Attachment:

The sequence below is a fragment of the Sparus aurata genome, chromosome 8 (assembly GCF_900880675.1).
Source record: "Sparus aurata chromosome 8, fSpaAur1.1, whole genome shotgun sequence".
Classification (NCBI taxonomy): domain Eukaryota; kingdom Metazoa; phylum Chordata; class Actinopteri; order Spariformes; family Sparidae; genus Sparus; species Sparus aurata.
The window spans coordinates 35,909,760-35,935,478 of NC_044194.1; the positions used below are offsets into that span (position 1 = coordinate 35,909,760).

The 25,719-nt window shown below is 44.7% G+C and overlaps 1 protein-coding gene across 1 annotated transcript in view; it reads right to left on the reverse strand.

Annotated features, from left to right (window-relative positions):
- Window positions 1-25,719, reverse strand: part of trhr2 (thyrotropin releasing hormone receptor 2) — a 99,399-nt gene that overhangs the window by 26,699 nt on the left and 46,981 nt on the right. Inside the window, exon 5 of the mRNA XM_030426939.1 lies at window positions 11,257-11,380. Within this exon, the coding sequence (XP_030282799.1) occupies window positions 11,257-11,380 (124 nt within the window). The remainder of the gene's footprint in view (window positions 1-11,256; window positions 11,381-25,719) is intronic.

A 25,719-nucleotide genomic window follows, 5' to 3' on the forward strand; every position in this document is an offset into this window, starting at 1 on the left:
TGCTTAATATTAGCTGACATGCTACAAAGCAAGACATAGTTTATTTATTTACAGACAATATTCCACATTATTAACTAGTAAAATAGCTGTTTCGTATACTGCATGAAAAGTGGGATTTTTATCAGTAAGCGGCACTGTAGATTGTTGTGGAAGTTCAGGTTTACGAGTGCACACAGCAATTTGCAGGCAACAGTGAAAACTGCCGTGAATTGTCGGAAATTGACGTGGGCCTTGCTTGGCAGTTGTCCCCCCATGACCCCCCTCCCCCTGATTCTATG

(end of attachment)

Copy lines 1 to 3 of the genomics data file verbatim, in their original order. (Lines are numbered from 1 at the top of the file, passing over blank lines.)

The sequence below is a fragment of the Sparus aurata genome, chromosome 8 (assembly GCF_900880675.1).
Source record: "Sparus aurata chromosome 8, fSpaAur1.1, whole genome shotgun sequence".
Classification (NCBI taxonomy): domain Eukaryota; kingdom Metazoa; phylum Chordata; class Actinopteri; order Spariformes; family Sparidae; genus Sparus; species Sparus aurata.